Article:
Thursday, September 06, 2007

Memory and the persistence of falsehood

From the Washington Post:
The federal Centers for Disease Control and Prevention recently issued a flier to combat myths about the flu vaccine. It recited various commonly held views and labeled them either "true" or "false." Among those identified as false were statements such as "The side effects are worse than the flu" and "Only older people need flu vaccine."

When University of Michigan social psychologist Norbert Schwarz had volunteers read the CDC flier, however, he found that within 30 minutes, older people misremembered 28 percent of the false statements as true. Three days later, they remembered 40 percent of the myths as factual.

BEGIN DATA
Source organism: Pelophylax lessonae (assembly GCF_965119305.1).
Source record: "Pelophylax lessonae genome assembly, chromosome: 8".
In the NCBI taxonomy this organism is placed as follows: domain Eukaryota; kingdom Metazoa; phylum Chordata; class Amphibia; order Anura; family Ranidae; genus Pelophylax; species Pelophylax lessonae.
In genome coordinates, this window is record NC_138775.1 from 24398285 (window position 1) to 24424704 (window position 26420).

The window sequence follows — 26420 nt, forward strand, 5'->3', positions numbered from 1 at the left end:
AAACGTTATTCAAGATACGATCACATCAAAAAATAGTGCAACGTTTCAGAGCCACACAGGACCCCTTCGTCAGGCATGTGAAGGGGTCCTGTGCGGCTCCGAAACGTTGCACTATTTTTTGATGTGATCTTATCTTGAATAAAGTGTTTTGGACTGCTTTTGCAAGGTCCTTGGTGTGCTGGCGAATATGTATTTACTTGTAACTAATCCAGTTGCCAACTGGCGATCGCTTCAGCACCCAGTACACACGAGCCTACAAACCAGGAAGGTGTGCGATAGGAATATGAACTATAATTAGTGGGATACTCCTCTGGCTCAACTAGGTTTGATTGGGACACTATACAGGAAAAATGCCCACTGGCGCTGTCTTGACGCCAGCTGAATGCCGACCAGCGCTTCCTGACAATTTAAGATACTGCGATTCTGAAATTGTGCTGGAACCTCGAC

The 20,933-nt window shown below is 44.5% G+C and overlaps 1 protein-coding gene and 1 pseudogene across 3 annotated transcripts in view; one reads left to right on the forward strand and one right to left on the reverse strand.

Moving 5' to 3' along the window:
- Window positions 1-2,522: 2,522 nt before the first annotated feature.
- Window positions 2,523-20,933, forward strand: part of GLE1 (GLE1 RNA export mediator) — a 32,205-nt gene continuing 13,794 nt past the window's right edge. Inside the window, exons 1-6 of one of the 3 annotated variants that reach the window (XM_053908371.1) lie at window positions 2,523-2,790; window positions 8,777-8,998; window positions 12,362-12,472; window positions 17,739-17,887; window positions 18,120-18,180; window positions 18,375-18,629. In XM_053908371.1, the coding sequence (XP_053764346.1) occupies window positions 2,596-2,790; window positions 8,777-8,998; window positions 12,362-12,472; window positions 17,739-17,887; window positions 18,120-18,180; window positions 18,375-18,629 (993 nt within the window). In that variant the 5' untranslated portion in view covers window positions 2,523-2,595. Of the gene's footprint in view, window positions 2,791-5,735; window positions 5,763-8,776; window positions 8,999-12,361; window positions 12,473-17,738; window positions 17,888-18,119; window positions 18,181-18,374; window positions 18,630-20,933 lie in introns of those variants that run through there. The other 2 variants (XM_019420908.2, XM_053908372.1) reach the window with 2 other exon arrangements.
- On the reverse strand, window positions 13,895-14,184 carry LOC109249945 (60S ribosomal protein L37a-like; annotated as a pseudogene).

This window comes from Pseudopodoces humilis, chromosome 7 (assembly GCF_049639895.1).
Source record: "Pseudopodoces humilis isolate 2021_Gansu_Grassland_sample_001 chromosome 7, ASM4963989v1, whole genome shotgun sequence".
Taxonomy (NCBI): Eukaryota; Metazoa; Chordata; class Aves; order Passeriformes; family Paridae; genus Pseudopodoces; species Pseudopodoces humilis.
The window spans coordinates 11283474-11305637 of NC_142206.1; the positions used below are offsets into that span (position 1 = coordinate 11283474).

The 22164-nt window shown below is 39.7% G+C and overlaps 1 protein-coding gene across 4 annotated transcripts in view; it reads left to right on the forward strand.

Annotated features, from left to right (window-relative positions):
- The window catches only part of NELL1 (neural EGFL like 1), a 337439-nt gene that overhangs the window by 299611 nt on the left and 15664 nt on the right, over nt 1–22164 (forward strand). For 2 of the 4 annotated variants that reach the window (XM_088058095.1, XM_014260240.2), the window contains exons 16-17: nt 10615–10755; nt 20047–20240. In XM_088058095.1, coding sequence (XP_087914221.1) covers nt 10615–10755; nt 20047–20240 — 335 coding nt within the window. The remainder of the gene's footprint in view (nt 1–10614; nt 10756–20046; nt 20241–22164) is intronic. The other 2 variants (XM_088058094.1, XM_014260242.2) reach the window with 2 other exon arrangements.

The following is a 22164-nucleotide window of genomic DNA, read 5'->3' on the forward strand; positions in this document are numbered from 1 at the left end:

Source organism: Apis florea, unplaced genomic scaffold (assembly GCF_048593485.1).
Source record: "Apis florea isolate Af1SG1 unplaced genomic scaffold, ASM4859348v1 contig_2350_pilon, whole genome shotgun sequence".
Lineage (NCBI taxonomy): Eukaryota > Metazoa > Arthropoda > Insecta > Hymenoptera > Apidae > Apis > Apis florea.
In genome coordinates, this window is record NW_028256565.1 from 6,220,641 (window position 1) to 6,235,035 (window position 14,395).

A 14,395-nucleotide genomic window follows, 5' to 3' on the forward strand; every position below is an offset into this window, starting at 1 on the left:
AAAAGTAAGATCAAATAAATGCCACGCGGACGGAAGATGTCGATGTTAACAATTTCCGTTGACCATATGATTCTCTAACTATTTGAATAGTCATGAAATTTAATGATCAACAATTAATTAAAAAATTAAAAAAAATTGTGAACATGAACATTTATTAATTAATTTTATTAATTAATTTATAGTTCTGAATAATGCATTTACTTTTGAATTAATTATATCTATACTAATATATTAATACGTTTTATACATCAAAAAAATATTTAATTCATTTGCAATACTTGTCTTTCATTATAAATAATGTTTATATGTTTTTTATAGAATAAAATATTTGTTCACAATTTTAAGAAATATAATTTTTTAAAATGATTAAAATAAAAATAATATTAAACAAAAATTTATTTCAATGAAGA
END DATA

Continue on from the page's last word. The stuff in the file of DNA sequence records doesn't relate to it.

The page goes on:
The article suggests that when we hear or read a denial of a statement, we tend to remember the association of the items in the statement but not the fact that the statement was a negation. Thus nonsense tends to persist in the face of refutation.


Hume's Ghost said...

I have to fix that everytime I blockquote something. Its terribly annoying, and a glitch I've only had to deal with when using my laptop.

Lippard said...

Thanks for pointing it out... it's fixed.